Customers of an Illinois bank aren't the only ones who get fined for bouncing checks or making other mistakes. Lake Forest Bank and Trust punishes itself for making mistakes as well.
It's called the Oops Guarantee Program, and it's Lake Forest's way of showing that it will treat itself the same as its customers.
"We work hard to meet the highest standards in banking, but we're not perfect," said Ed Wehmer, president. "If we charge our customers for their mistakes, they should charge us for ours."
Customers get $3 for showing the bank that it made some sort of boo-boo, such as making them wait more than five minutes for a teller or calling someone "David" when his name is "Joe."
"You will seldom see a big bank attempt this," Mr. Wehmer said. - Christopher Rhoads
Speaking of "oops," New York's Emigrant Savings Bank apparently forgot how big a stake it owned in a local thrift.
Emigrant has been a longtime benevolent stockholder in Queens County Bancorp, maintaining a 4.98% stake. Last November, however, officials decided to buy a few extra shares - about 48,000 to be exact, for $2 million.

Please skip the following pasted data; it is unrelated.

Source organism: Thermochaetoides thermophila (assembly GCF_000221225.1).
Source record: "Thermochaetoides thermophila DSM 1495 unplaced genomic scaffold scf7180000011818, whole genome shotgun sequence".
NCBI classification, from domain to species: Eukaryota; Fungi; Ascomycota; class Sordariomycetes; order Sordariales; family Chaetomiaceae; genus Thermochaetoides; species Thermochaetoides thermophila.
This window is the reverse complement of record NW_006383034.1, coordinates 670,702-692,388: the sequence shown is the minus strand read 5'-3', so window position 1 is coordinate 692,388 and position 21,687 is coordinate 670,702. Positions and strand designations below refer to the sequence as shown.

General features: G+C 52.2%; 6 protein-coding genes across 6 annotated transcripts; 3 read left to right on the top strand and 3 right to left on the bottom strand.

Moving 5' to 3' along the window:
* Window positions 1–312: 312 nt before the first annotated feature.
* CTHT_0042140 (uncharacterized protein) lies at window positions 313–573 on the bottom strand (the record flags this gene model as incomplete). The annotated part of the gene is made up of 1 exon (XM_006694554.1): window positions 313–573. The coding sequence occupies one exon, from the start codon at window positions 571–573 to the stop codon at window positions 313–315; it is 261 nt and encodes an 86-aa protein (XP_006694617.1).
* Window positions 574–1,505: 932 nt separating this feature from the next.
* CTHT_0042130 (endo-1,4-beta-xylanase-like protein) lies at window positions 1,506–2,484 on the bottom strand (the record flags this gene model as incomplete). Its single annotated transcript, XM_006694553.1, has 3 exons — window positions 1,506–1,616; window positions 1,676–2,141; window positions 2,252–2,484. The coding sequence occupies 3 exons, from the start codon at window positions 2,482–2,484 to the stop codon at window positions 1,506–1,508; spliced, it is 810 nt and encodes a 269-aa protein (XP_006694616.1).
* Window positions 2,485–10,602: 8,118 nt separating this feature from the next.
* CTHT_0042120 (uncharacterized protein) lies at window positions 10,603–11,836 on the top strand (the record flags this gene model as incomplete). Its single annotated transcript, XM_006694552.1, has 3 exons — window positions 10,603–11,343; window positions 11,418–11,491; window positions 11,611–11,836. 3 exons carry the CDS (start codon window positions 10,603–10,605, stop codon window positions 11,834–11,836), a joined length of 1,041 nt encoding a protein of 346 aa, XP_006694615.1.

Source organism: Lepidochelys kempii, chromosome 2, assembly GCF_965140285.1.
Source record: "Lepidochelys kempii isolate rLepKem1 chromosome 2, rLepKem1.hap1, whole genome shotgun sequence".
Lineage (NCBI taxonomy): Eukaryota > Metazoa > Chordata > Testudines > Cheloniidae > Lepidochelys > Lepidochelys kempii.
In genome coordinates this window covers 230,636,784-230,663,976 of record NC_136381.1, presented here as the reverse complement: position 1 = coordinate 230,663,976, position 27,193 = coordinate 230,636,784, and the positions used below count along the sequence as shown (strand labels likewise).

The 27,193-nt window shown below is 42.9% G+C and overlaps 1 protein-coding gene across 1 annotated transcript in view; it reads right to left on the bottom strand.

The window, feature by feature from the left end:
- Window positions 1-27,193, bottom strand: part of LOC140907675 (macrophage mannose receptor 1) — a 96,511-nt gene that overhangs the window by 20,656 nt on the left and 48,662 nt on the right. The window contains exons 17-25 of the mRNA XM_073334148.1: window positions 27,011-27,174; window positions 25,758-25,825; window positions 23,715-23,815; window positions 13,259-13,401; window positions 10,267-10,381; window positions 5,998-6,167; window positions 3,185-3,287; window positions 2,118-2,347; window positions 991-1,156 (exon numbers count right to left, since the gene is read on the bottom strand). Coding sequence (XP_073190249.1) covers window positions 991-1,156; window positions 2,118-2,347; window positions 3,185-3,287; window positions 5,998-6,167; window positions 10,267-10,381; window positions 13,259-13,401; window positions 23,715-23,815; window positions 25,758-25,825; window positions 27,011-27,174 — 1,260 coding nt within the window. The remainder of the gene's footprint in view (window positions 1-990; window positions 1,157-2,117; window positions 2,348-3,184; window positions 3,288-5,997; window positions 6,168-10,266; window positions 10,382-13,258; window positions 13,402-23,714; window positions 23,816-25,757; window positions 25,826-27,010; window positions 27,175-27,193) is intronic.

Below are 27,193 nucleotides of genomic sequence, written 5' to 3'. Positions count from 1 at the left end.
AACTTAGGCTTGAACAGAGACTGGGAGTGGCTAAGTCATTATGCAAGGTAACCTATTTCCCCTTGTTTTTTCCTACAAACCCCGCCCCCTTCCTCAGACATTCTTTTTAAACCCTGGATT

But Emigrant apparently forgot about the Bank Holding Company Act, which forbids a bank from owning more than 5% of another institution without permission from regulators. The November purchase put Emigrant's stake at 5.62%.
When Queens County Bancorp officials reminded Emigrant, the larger thrift quickly sold 40,000 shares, at a loss of almost $400,000, to get back below 5%, according to a filing with the Securities and Exchange Commission.
Emigrant has now asked permission of the Federal Reserve Bank of New York to buy up to 10% of Queens County stock, according to the latter's president and chief executive, Joseph R. Ficalora.